Why does the price of gas drive electricity prices, including renewables?
Why does the price of gas matter for renewable electricity suppliers like Good Energy? And how are gas and electric prices linked?
To answer this, we will first explain how electricity is bought and traded.
In the UK, there is one wholesale market for electricity, where generators (renewable and non-renewable) sell electricity to suppliers for particular periods of time. Like any commodity, there must be enough supply to meet demand at any one moment in time.
This means that there are negotiations throughout every single day between generators and suppliers to secure power. The price tends to fluctuate in every half hour period in response to factors such as availability and the time of day traded.
With renewables now supplying up to 40% of the UK electricity demand, big fossil fuel generating plants have had a diminishing role in the market. In addition, the greater volume of renewable generation is also altering how we decide which generation type is chosen when they are all available to meet demand.
The crucial reason for why the price of gas is so influential, comes from something called the ‘merit order’.
What is the merit order?
Think of it like ranking an order of preference. When every generation type is available to meet demand, the system has to decide which technology is brought ‘online’ first.
The good news is that renewables are always chosen first when they are available because they are the cheapest to run.
This is great for reducing emissions but it is also logical to meet demand with the cheapest generators available at the time.
Unlike fossil fuel generation, which has a high marginal cost to run because they are burning something, the marginal cost for renewables is practically zero.
So, how is gas setting the price?
Gas sets the price of electricity, because the electricity price in every half hour period is set by the marginal cost of the last generating unit to be turned off to meet demand – which is invariably a gas power plant with high marginal costs.
To provide an analogy, think of a penalty shootout in a sporting competition. A team will select a list of individuals in order of preference, with the best individuals selected first (i.e., renewables). But it’s the individual who steps up last who has the final say, deciding the fate of the result.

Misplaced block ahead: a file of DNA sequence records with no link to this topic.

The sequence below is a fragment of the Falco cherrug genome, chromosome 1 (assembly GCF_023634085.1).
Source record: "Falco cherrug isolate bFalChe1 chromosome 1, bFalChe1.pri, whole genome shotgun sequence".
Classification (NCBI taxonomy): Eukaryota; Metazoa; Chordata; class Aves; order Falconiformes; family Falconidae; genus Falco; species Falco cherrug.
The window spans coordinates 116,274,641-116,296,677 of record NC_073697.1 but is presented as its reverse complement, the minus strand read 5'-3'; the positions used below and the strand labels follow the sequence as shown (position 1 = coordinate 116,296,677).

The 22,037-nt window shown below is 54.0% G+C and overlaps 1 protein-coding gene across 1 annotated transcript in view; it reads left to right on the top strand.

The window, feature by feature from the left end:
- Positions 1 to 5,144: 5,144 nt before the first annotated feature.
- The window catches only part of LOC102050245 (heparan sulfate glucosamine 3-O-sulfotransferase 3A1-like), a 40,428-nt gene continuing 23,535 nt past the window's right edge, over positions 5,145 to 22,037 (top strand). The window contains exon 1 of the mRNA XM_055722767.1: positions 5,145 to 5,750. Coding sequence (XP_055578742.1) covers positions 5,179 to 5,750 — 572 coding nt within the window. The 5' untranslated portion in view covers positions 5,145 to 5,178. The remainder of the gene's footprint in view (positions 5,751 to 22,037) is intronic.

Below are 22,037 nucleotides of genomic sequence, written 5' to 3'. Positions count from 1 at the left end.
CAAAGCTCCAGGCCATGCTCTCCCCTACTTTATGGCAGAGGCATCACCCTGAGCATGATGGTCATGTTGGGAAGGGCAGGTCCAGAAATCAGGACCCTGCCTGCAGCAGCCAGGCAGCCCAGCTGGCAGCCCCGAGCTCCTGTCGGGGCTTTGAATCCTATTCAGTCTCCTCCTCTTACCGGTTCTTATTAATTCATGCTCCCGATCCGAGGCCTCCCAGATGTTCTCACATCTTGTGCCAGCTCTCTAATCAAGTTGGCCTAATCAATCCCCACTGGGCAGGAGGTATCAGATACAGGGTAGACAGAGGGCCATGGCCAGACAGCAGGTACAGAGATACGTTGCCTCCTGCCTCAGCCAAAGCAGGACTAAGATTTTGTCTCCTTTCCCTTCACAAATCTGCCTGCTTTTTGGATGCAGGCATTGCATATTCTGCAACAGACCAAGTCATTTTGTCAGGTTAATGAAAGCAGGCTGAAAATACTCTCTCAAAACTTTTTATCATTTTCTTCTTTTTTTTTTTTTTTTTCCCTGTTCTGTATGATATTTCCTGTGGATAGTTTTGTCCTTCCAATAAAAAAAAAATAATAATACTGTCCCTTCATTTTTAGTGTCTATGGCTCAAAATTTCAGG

Generation types are like players in a penalty shootout. Renewables get selected first. But when the pressure is on, gas steps up to the spot. And its score determines the result.
The problem we have at the moment is that whilst renewable capacity has grown significantly, natural gas is still responsible for 38% of our electricity generation in the UK.
When we have periods of low winds for example, the system will often turn to gas generators to fill that demand. But that comes at a high price, and even more so recently with the record prices on the wholesale gas market.
As we move to a high renewable powered electricity system, it doesn’t make sense to have gas generators setting the price.
How does this impact Good Energy?
The good news is, by being a Good Energy customer, you are already part of the solution, ensuring more renewable energy is powering our grid.
Our power purchase agreement (PPA) backed model, buying power directly from over 1700 independent renewable generators, matches 100% of our customers’ demand across the year, as well as supporting domestic UK renewable generation.
PPAs also provide a natural ‘hedge’ against market volatility. They tend to be a set price agreed over a long period — crucial for renewable developers to plan and secure finance, but also valuable to us in that they lock in the price we pay generators whatever the market is doing.
However, renewables like wind and solar are dependent on the weather. Even when we have bought ahead more than enough power for our customers, a PPA does not guarantee the wind will blow or the sun will shine. After over 20 years’ experience in forecasting output based on the weather, we have become extremely effective at predicting how much power we will get from our generators and matching it against our customer demand.
In the last five years, we have been able to match our customers’ demand to renewable generation in every half hour period 92% of the time on average – something we are incredibly proud of. Our customers and generators are effectively providing a blueprint for a future high renewable energy system. Providing invaluable insight into how 100% renewable, 100% of the time could be achieved on a national scale with more renewable capacity and storage.
But today, this still leaves some periods where we have to make short-term trades on the wholesale market, where gas-driven volatility is ultimately setting the prices.
How can we reform the market in the long-term?
If we are to fundamentally change how the price of electricity is set, a full reform of our wholesale markets will be required.
Should the government decide to make changes, possible reform options could include decoupling renewables from the wholesale market altogether, in effect having separate power markets.
Other ideas include taking an average price, which has been suggested in some European countries or moving to a model of locational pricing (nodal), which could see prices set at a much more local level and reflective of the costs of your local generator powering your home. Ultimately, however the market is designed, we need to accelerate the building out of a diverse mix of renewable infrastructure. The quicker we do this, the quicker we end our reliance on volatile fossil fuels setting the marginal price.